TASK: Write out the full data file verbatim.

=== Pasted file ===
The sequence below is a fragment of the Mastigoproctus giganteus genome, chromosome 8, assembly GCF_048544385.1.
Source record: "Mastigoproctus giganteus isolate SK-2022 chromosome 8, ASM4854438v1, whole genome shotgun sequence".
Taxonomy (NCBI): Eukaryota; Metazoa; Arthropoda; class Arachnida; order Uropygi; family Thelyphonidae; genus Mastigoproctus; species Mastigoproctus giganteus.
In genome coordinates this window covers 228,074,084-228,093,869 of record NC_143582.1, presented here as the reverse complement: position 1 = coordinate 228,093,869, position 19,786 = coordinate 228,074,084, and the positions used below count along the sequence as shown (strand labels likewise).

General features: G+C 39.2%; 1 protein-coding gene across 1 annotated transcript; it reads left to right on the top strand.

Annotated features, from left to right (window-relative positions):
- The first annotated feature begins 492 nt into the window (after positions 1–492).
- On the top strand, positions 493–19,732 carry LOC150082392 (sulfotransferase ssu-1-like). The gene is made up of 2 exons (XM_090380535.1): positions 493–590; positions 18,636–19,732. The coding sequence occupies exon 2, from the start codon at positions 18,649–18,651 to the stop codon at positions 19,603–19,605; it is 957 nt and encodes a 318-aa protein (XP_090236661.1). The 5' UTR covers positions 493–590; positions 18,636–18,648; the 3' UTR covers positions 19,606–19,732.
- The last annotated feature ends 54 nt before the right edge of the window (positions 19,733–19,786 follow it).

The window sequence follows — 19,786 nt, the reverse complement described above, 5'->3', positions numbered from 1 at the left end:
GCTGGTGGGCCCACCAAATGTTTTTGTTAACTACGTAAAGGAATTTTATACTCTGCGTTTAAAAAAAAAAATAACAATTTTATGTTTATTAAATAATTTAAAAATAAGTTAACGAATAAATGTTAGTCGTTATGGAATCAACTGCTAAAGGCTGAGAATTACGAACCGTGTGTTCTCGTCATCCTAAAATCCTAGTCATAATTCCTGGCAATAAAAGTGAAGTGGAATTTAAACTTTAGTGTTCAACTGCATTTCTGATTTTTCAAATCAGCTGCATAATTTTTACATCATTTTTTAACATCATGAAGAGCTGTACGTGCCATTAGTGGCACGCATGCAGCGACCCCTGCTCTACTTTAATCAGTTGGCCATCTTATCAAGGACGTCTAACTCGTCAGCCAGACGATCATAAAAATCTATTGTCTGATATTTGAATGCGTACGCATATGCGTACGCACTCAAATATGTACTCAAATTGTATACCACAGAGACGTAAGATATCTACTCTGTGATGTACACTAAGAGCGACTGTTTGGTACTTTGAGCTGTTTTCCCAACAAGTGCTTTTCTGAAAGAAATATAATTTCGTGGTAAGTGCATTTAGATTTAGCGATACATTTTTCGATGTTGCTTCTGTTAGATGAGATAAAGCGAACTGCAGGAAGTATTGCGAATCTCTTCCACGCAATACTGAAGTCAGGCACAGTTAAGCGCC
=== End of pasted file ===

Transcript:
The sequence below is a fragment of the Mastigoproctus giganteus genome, chromosome 8, assembly GCF_048544385.1.
Source record: "Mastigoproctus giganteus isolate SK-2022 chromosome 8, ASM4854438v1, whole genome shotgun sequence".
Taxonomy (NCBI): Eukaryota; Metazoa; Arthropoda; class Arachnida; order Uropygi; family Thelyphonidae; genus Mastigoproctus; species Mastigoproctus giganteus.
In genome coordinates this window covers 228,074,084-228,093,869 of record NC_143582.1, presented here as the reverse complement: position 1 = coordinate 228,093,869, position 19,786 = coordinate 228,074,084, and the positions used below count along the sequence as shown (strand labels likewise).

General features: G+C 39.2%; 1 protein-coding gene across 1 annotated transcript; it reads left to right on the top strand.

Annotated features, from left to right (window-relative positions):
- The first annotated feature begins 492 nt into the window (after positions 1–492).
- On the top strand, positions 493–19,732 carry LOC150082392 (sulfotransferase ssu-1-like). The gene is made up of 2 exons (XM_090380535.1): positions 493–590; positions 18,636–19,732. The coding sequence occupies exon 2, from the start codon at positions 18,649–18,651 to the stop codon at positions 19,603–19,605; it is 957 nt and encodes a 318-aa protein (XP_090236661.1). The 5' UTR covers positions 493–590; positions 18,636–18,648; the 3' UTR covers positions 19,606–19,732.
- The last annotated feature ends 54 nt before the right edge of the window (positions 19,733–19,786 follow it).

The window sequence follows — 19,786 nt, the reverse complement described above, 5'->3', positions numbered from 1 at the left end:
GCTGGTGGGCCCACCAAATGTTTTTGTTAACTACGTAAAGGAATTTTATACTCTGCGTTTAAAAAAAAAAATAACAATTTTATGTTTATTAAATAATTTAAAAATAAGTTAACGAATAAATGTTAGTCGTTATGGAATCAACTGCTAAAGGCTGAGAATTACGAACCGTGTGTTCTCGTCATCCTAAAATCCTAGTCATAATTCCTGGCAATAAAAGTGAAGTGGAATTTAAACTTTAGTGTTCAACTGCATTTCTGATTTTTCAAATCAGCTGCATAATTTTTACATCATTTTTTAACATCATGAAGAGCTGTACGTGCCATTAGTGGCACGCATGCAGCGACCCCTGCTCTACTTTAATCAGTTGGCCATCTTATCAAGGACGTCTAACTCGTCAGCCAGACGATCATAAAAATCTATTGTCTGATATTTGAATGCGTACGCATATGCGTACGCACTCAAATATGTACTCAAATTGTATACCACAGAGACGTAAGATATCTACTCTGTGATGTACACTAAGAGCGACTGTTTGGTACTTTGAGCTGTTTTCCCAACAAGTGCTTTTCTGAAAGAAATATAATTTCGTGGTAAGTGCATTTAGATTTAGCGATACATTTTTCGATGTTGCTTCTGTTAGATGAGATAAAGCGAACTGCAGGAAGTATTGCGAATCTCTTCCACGCAATACTGAAGTCAGGCACAGTTAAGCGCC